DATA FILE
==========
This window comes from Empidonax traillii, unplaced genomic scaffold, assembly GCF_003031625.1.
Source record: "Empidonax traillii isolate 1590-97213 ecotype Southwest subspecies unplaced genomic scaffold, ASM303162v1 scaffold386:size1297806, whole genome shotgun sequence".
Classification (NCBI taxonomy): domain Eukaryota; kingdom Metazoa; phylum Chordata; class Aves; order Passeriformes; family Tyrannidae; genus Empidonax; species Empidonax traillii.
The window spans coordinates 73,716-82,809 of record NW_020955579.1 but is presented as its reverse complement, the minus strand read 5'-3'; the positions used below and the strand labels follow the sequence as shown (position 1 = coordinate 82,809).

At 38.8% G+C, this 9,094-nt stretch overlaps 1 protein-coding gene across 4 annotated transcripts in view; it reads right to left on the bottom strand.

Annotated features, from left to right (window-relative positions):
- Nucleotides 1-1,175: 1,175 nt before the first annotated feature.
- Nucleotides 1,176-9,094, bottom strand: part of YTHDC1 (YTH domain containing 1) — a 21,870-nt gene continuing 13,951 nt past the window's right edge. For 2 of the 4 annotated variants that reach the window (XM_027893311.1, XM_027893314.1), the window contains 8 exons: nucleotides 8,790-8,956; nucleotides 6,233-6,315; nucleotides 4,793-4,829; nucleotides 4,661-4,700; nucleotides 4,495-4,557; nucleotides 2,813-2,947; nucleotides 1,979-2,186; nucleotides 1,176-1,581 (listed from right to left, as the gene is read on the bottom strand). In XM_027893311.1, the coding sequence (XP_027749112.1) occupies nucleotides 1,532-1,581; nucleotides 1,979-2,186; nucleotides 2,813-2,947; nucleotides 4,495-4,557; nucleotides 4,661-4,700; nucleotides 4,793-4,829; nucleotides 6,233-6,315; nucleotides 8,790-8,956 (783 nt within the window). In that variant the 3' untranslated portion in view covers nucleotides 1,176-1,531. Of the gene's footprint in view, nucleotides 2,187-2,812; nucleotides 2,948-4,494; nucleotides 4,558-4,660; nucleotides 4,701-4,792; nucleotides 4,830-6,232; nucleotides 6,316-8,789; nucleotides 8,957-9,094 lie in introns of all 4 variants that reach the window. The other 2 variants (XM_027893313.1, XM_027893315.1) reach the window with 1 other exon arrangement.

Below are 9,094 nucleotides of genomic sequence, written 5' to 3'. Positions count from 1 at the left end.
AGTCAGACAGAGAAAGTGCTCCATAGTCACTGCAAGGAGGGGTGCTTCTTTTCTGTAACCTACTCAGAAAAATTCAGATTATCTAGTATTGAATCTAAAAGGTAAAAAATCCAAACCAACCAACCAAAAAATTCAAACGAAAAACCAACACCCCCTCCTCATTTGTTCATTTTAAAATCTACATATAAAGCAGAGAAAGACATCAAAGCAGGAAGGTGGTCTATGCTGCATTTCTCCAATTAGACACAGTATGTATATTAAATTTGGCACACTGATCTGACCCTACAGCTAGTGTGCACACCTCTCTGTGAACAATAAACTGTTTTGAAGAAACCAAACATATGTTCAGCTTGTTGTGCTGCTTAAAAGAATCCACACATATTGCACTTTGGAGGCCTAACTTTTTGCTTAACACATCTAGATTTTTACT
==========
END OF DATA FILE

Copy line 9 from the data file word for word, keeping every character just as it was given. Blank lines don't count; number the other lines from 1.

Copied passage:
Below are 9,094 nucleotides of genomic sequence, written 5' to 3'. Positions count from 1 at the left end.